A better approach might be, “Hey cannabis oil users, I'm trying to see if my About section is communicating my message accurately. Could you please comment on what you think I’m saying?”

This defines who she wants feedback from and provides a method to evaluate whether they understand or not.

***

Got a question about research? I’ll be happy to answer it. Seriously, this stuff keeps me up at night. I wish I could tell her this.


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Learning to Ride a Bike is A Lot like Learning to Have a Meaningful Conversation

My daughter, Que (it’s a long story!) is learning to ride a bike, and I’ve noticed that doing so is a lot like learning to have a meaningful conversation.

Both require you to be neutral and balanced. You need to focus and try not to get distracted by the little things that are happening around you. And there’s also this notion—which you need to accept—that in the beginning you're gonna stumble. With more experience, you're going to gain confidence and improve.

Importantly, no one's going to come out of the gate the first time knowing how to do it.

When you think about it, having a meaningful conversation is MORE complicated than riding a bike! So it’s totally unrealistic to think that you can do it without practice and failing and learning and falling and getting better and getting it to be completely natural.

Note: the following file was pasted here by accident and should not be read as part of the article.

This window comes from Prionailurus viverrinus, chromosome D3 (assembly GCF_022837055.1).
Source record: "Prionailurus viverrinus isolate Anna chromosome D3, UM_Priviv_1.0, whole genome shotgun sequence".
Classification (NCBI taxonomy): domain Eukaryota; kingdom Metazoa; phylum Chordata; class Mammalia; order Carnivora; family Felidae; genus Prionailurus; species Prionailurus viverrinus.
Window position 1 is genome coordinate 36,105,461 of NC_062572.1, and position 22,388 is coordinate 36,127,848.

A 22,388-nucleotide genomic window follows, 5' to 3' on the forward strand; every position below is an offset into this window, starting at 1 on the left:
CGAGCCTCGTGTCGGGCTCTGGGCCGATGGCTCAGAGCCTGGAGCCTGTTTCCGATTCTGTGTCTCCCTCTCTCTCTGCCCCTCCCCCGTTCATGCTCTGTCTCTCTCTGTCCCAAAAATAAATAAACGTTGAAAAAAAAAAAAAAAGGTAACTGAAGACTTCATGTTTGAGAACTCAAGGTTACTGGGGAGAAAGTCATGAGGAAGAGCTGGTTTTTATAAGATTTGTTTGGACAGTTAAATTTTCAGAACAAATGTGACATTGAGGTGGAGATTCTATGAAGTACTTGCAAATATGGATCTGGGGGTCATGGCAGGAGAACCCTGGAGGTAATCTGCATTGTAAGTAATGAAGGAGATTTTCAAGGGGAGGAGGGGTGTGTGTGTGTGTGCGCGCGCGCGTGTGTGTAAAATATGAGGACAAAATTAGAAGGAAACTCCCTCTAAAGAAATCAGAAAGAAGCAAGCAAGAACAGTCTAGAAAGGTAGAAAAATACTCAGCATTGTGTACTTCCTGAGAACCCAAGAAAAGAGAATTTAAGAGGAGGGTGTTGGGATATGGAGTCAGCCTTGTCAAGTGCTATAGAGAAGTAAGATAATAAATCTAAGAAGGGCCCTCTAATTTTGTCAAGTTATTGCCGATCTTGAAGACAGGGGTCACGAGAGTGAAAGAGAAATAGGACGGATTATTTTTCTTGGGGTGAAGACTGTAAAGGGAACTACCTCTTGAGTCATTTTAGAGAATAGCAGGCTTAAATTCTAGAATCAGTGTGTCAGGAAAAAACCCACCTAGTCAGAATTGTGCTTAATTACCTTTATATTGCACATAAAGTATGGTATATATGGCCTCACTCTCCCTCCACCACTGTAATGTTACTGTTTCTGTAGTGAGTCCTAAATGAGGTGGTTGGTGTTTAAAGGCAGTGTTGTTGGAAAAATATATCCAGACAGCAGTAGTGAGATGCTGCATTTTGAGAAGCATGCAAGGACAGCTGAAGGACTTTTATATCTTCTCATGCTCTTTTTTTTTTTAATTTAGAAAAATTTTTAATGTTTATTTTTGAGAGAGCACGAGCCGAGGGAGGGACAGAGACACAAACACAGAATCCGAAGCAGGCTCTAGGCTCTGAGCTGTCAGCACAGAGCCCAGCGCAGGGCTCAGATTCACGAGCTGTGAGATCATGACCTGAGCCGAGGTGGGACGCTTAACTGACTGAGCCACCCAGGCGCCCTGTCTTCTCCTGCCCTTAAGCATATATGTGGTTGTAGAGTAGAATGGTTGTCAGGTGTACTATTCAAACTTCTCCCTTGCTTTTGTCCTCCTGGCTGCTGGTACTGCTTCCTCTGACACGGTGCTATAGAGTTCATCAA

Just as with riding a bike, you're building new muscles. You are building your focus muscles. You’re learning to be present and curious. You’re learning to instill trust and confidence in the other person.

One last point: fear is what stops people from learning both skills, but once you conquer it, you will be amazed that you ever felt fear at all.


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Are your customers are behaving “illogically”?

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Last month I challenged myself to write about questions clients ask me to explore. Now I think it may be more fun to share interesting work stories, like this one, instead.

Has the thought ever occurred to you that your customers are behaving “illogically”? Maybe you haven’t looked closely enough at their needs or motivations.

A few years ago, I worked with an online retailer that had 10k people on their site at a time. Visitors would often spend hours there… but purchasing was very low. My client wanted to understand why.